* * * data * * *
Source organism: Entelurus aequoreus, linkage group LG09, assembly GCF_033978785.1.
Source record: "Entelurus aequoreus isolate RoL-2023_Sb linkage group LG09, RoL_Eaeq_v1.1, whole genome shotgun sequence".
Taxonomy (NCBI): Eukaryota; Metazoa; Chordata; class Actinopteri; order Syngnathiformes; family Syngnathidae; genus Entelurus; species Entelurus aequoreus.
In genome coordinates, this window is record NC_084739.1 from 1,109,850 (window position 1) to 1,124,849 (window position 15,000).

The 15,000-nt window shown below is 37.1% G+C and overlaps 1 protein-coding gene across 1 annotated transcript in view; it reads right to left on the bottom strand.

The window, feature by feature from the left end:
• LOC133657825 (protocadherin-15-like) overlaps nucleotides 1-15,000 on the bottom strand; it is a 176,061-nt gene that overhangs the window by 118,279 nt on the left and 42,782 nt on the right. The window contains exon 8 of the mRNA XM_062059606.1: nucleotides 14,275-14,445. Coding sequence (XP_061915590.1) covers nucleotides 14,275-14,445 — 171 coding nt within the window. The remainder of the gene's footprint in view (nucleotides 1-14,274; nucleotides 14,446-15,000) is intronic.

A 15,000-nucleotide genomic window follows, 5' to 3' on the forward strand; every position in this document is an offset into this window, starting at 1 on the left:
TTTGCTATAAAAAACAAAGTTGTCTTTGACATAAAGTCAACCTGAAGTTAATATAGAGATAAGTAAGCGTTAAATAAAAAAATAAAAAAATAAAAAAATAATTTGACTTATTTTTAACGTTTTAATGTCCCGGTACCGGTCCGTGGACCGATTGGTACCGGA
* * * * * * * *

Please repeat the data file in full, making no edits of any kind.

Source organism: Entelurus aequoreus, linkage group LG09, assembly GCF_033978785.1.
Source record: "Entelurus aequoreus isolate RoL-2023_Sb linkage group LG09, RoL_Eaeq_v1.1, whole genome shotgun sequence".
Taxonomy (NCBI): Eukaryota; Metazoa; Chordata; class Actinopteri; order Syngnathiformes; family Syngnathidae; genus Entelurus; species Entelurus aequoreus.
In genome coordinates, this window is record NC_084739.1 from 1,109,850 (window position 1) to 1,124,849 (window position 15,000).

The 15,000-nt window shown below is 37.1% G+C and overlaps 1 protein-coding gene across 1 annotated transcript in view; it reads right to left on the bottom strand.

The window, feature by feature from the left end:
• LOC133657825 (protocadherin-15-like) overlaps nucleotides 1-15,000 on the bottom strand; it is a 176,061-nt gene that overhangs the window by 118,279 nt on the left and 42,782 nt on the right. The window contains exon 8 of the mRNA XM_062059606.1: nucleotides 14,275-14,445. Coding sequence (XP_061915590.1) covers nucleotides 14,275-14,445 — 171 coding nt within the window. The remainder of the gene's footprint in view (nucleotides 1-14,274; nucleotides 14,446-15,000) is intronic.

A 15,000-nucleotide genomic window follows, 5' to 3' on the forward strand; every position in this document is an offset into this window, starting at 1 on the left:
TTTGCTATAAAAAACAAAGTTGTCTTTGACATAAAGTCAACCTGAAGTTAATATAGAGATAAGTAAGCGTTAAATAAAAAAATAAAAAAATAAAAAAATAATTTGACTTATTTTTAACGTTTTAATGTCCCGGTACCGGTCCGTGGACCGATTGGTACCGGA